By DeVry University
February 17, 2023
10 min read
Whether you’re making a fresh start in 2023 or preparing to launch your first job search, implementing a few resume tips can help you make a positive first impression, tell your story and help improve your chances of attracting the attention of recruiters and hiring managers.
In this article, we will detail 17 resume writing tips to help you and your qualifications stand out.
1. Keep It Relevant and To-the-Point
First on our list of resume tips is keeping things relevant. It’s long been debated whether or not resumes should be limited to a single page or not. Some applicants with a wealth of experience may struggle to fit everything on a single page— and that’s fine. It’s also fine if you’re still building your work history. The thing to keep in mind is to include what is related to the job your applying for as well as important details or metrics that highlight your strengths as an applicant.
That said, what you do include should be written in a way that gets right to the point and is easy to read for recruiters or hiring managers who may not have a lot of time on their hands. You may find several things that can be removed or worded in a way that takes up less space. Career counselor Lily Zhang offers helpful tips for condensing your content, such as combining sections and using smaller margins.
You may want to use the CAR (Challenge, Action and Result) method to help keep your descriptions concise while retaining important outcomes and information.
2. Leave Out the Objective Statement
This tip applies to something that was once a resume staple. That’s the one where you say you’re “seeking a challenging position with a growing and dynamic organization” or other quippy one liner.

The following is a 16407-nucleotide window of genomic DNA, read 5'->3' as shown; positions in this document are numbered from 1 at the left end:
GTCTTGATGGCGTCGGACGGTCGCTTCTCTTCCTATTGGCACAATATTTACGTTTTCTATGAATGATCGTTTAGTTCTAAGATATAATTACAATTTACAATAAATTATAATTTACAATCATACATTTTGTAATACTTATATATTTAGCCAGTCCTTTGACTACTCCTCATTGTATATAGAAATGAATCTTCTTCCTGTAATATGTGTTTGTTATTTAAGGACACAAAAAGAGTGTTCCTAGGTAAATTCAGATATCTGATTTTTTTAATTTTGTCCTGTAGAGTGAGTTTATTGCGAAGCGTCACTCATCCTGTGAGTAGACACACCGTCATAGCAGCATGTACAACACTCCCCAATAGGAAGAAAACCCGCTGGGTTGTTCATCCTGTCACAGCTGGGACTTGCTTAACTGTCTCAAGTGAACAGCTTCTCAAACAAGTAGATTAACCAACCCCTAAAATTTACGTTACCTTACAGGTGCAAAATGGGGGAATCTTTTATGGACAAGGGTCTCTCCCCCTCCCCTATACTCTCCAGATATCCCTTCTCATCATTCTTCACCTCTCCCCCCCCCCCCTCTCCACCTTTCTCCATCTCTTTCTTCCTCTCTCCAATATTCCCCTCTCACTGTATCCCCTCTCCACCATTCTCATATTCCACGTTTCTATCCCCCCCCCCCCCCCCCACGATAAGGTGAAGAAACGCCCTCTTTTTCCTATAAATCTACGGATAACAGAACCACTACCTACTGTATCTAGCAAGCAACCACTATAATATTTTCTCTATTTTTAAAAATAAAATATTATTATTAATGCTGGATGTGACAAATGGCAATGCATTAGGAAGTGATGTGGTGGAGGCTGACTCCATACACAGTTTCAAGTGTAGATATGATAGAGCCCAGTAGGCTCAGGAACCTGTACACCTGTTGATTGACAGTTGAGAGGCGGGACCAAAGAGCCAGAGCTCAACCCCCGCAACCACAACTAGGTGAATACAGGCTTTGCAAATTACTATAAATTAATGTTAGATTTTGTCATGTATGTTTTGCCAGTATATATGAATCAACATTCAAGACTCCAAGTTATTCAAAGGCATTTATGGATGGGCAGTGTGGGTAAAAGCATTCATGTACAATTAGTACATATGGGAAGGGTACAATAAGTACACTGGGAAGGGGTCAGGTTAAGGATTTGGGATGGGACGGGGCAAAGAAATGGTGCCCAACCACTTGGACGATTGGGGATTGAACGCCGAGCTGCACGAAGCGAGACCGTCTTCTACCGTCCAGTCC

According to The Muse, the objective statement has had its day, and tops their list of 7 things that should be removed from your resume. In its place, it may be more effective to write a summary of qualifications that describes who you are, what is unique about you and sets you apart as a candidate, speaks directly to the things the employer cares about, and is optimized with important keywords, as described next on our list of resume writing tips.
3. Keep Work Experience Recent
In the Experience section of your resume, show your employment history in the traditional reverse-chronological order. In other words, your current or most recent position should be listed first. If you have a long work history, conserve precious space and keep things up-to-date for recruiters by listing only the first 10 to 15 years of that history.
Another approach, if you have significant work history, is skipping the bullet points and listing out your work history using only your previous employers name, your title and the dates of your employment, which can help save space while highlighting your extensive experience.
4. Include Education Strategically
Unless you’re a recent graduate, list your education after your work experience. Index the education you’ve earned in reverse chronological order. The exception here is that if your coursework is particularly relevant to the job you’re going for, then you may want to highlight it or list it first as an attention-grabber.
After a few years of career experience, there’s no need to include graduation dates. As for academic performance, employers may care more about skills than GPA unless you’re applying for an internship where that information may be beneficial. If you graduated with high honors, attended your university’s honors college or won an academic award or two, you certainly should include those accomplishments on your resume.
5. Keep Your Content Relevant to The Job Description
Remember that recruiters and hiring managers may be evaluating applicants for multiple positions and handling an influx of resumes. For this reason, make brevity your new best friend. Instead of listing every job you’ve had, prioritize your relevant experience and skills for the job you’re applying for. If your work history doesn’t closely align with the employer’s job description – which may happen if you’re switching careers – you should emphasize the transferable and soft skills you’ve cultivated, as well as tasks or abilities that both positions might have in common, like project management or analytical skills.